SPDY Protocol – Simple tutorial

I was trying to understand about SPDY protocol. I couldnt find simple tutorial about “what is SPDY protocol?” and “Why SPDY”. So thought of writing one.

As the name implies, it makes the webpages to load faster.

Why SPDY protocol?

  • Many resources per page:

    For any webpage, The avg number of requests per page and the content size that needs to be downloaded has increased drastically over the past decade. It results in high latency.

  • Problems with <=HTTP1.1 protocol

    • HTTP does not have multiplexing
    • HTTP pipelining is susceptible to head of line blocking (http://en.wikipedia.org/wiki/Head-of-line_blocking) at the HTTP transaction level
    • verbose headers
    • \r\n in each line of header

Sample HTTP Header

GET /blog/ HTTP/1.1
Host: ramandv.com
Connection: keep-alive
Cache-Control: no-cache
Pragma: no-cache
Accept: text/html,application/xhtml+xml,application/xml;
User-Agent: Mozilla/5.0 (Macintosh; Intel Mac OS X 10_8_4) AppleWebKit/537.36 (KHTML, like Gecko) Chrome/27.0.1453.116 Safari/537.36
Referer: http://ramandv.com/blog/wp-admin/post-new.php
Accept-Encoding: gzip,deflate,sdch
Accept-Language: en-US,en;q=0.8

  • TCP Slow start :

    TCP is designed to probe the network to figure out the available capacity. So, to use full capacity the connection should exists for longer time. But currently, the HTTP connections dies after downloading a image or js or html files. So, before the TCP starts using full capacity, the TCP connection dies.

Current workaround to sove HTTP problem:

Avoiding multiple HTTP requests by

  • Concatenating js, css files
  • Image spriting
  • Resource inlining

Increase the number of parallel requests to download faster

What is SPDY protocol?

SPDY is an application-layer protocol for transporting content over the web, designed specifically for minimal latency.

Features of SPDY :

[from Chromium SPDY white paper]

Basic features

Multiplexed streams

SPDY allows for unlimited concurrent streams over a single TCP connection. Because requests are interleaved on a single channel, the efficiency of TCP is much higher: fewer network connections need to be made, and fewer, but more densely packed, packets are issued.

Request prioritization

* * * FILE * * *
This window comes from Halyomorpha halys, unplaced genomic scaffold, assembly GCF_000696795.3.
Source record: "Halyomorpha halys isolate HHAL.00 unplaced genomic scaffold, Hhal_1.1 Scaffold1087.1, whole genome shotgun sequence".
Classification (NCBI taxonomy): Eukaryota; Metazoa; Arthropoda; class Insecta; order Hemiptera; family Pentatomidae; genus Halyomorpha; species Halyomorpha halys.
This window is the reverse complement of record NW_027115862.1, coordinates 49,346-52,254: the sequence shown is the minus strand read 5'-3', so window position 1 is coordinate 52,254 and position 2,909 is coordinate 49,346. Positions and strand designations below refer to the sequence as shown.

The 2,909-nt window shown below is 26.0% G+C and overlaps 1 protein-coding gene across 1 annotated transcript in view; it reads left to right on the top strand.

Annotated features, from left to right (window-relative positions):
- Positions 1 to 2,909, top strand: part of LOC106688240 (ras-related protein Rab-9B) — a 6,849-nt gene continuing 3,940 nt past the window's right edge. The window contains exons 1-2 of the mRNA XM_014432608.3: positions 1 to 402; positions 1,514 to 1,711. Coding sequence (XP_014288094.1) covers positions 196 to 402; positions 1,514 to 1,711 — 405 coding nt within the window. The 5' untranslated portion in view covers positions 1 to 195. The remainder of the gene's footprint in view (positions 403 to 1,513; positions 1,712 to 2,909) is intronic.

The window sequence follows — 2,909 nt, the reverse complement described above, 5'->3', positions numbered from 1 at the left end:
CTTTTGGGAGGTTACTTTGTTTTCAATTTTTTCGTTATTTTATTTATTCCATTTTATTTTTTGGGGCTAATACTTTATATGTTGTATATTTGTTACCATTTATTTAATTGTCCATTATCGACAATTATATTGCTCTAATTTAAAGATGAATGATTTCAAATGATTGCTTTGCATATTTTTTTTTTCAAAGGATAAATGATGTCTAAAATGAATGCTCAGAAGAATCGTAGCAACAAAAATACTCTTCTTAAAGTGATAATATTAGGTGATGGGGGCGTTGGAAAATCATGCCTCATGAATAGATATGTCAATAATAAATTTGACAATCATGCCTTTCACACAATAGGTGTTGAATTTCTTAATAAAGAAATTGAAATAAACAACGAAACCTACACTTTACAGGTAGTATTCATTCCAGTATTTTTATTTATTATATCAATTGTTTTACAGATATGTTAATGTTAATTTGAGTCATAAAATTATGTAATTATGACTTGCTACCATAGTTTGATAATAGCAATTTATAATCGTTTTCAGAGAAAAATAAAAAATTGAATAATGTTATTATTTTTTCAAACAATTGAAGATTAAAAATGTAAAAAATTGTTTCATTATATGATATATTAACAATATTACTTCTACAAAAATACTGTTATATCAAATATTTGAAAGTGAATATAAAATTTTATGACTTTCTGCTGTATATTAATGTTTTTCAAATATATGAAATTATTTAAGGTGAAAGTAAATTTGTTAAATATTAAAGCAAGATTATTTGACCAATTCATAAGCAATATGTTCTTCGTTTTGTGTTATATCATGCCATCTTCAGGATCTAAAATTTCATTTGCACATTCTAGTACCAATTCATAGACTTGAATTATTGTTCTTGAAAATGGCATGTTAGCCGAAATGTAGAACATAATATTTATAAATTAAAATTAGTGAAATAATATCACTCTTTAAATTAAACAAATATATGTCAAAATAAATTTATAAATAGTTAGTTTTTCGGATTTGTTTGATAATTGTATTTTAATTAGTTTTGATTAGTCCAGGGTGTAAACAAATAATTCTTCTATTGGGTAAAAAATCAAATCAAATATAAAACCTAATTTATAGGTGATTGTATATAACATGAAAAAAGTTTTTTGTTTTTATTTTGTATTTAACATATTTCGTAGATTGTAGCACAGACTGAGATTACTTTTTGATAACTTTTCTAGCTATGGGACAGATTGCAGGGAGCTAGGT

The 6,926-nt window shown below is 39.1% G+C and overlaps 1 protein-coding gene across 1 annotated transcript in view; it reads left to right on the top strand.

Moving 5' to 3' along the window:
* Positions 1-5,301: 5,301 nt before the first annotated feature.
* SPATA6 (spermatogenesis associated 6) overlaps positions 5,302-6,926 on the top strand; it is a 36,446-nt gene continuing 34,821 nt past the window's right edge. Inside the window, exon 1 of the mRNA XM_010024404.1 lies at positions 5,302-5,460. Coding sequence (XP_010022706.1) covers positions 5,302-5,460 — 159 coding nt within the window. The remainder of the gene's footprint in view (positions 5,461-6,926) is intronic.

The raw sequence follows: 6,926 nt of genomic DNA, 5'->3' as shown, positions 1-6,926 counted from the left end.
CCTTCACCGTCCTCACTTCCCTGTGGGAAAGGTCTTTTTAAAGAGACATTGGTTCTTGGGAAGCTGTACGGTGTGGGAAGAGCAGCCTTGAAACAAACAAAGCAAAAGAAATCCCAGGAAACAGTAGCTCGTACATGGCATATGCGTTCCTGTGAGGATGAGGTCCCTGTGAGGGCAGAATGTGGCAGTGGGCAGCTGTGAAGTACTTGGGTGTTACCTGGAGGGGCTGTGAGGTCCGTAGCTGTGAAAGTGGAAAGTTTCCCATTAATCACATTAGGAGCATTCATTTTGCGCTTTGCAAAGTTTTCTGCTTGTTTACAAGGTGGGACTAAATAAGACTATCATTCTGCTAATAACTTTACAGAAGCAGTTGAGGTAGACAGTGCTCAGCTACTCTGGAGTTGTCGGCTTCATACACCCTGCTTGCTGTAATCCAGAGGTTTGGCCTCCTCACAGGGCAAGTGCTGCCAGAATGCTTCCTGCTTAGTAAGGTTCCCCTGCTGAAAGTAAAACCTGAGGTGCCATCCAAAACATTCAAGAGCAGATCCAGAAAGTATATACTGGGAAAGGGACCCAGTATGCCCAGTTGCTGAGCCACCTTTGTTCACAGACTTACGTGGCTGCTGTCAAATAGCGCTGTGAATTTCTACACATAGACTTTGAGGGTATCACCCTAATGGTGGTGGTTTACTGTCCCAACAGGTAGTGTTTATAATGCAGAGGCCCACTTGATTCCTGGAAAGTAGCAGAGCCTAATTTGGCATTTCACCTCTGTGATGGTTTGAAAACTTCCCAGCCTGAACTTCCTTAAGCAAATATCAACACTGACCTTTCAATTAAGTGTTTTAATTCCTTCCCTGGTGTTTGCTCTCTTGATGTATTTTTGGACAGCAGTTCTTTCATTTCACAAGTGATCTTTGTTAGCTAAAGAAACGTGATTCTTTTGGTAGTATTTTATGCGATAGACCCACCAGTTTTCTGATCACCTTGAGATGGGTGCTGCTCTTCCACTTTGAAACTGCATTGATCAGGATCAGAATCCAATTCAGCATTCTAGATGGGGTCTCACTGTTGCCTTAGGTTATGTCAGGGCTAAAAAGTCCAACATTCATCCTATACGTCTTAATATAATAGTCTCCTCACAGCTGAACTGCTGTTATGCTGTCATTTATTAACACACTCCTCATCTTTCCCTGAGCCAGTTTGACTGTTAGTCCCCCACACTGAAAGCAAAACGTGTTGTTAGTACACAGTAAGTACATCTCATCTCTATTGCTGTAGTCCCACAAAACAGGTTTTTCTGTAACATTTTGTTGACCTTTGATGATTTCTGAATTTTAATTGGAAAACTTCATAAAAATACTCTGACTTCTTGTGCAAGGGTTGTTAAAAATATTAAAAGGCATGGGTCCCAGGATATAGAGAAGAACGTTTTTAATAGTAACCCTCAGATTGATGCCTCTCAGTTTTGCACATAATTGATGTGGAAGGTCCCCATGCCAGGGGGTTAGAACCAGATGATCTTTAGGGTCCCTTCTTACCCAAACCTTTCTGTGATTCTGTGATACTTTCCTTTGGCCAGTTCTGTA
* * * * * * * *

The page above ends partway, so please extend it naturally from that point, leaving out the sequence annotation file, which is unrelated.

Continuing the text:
Although unlimited parallel streams solve the serialization problem, they introduce another one: if bandwidth on the channel is constrained, the client may block requests for fear of clogging the channel. To overcome this problem, SPDY implements request priorities: the client can request as many items as it wants from the server, and assign a priority to each request. This prevents the network channel from being congested with non-critical resources when a high priority request is pending.

HTTP header compression

SPDY compresses request and response HTTP headers, resulting in fewer packets and fewer bytes transmitted.

Advanced features

In addition, SPDY provides an advanced feature, server-initiated streams. Server-initiated streams can be used to deliver content to the client without the client needing to ask for it. This option is configurable by the web developer in two ways:

Server push

SPDY experiments with an option for servers to push data to clients via the X-Associated-Content header. This header informs the client that the server is pushing a resource to the client before the client has asked for it. For initial-page downloads (e.g. the first time a user visits a site), this can vastly enhance the user experience.

Server hint

Rather than automatically pushing resources to the client, the server uses the X-Subresources header to suggest to the client that it should ask for specific resources, in cases where the server knows in advance of the client that those resources will be needed. However, the server will still wait for the client request before sending the content. Over slow links, this option can reduce the time it takes for a client to discover it needs a resource by hundreds of milliseconds, and may be better for non-initial page loads.

BTW, SPDY v2 has been adopted for HTTP2.0

TCP, TLS, SPDY and HTTP relation

Currently, SPDY protocol is being supported in port 443. It could have been implemented in other ports, but because of the risk of that port being firewalled and transparent proxy issues, port 443 is being used.

During the TLS handshake (specifically ClientHello and ServerHello), TLS extension Next Protocol Negotiation (NPN) is used for the server to advertise a list of protocols it supports. As of now www.google.com is sending spdy/3 spdy/2 http/1.1. The client chooses which to use.

If a spdy protocol is selected, TLS transports SPDY. If http/1.1 was chosen, TLS transports HTTP, as it does for regular https sites. If a client does not advertise that is supports NPN the server should assume an http/1.1 connection.

TLS TCP SPDY protocols relation

Can I use the SPDY protocol?

Many web servers supports SPDY

How to know the SPDY protocol support?

Use the following addons, to know whether a site supports SPDY or not.

  • Chrome SPDY indicator
  • Firefox indicator
  • Opera indicator

In addition to this, Chrome helps to view the SPDY sessions in the chrome browser, just type the following URL


Chrome net internals spdy protocol

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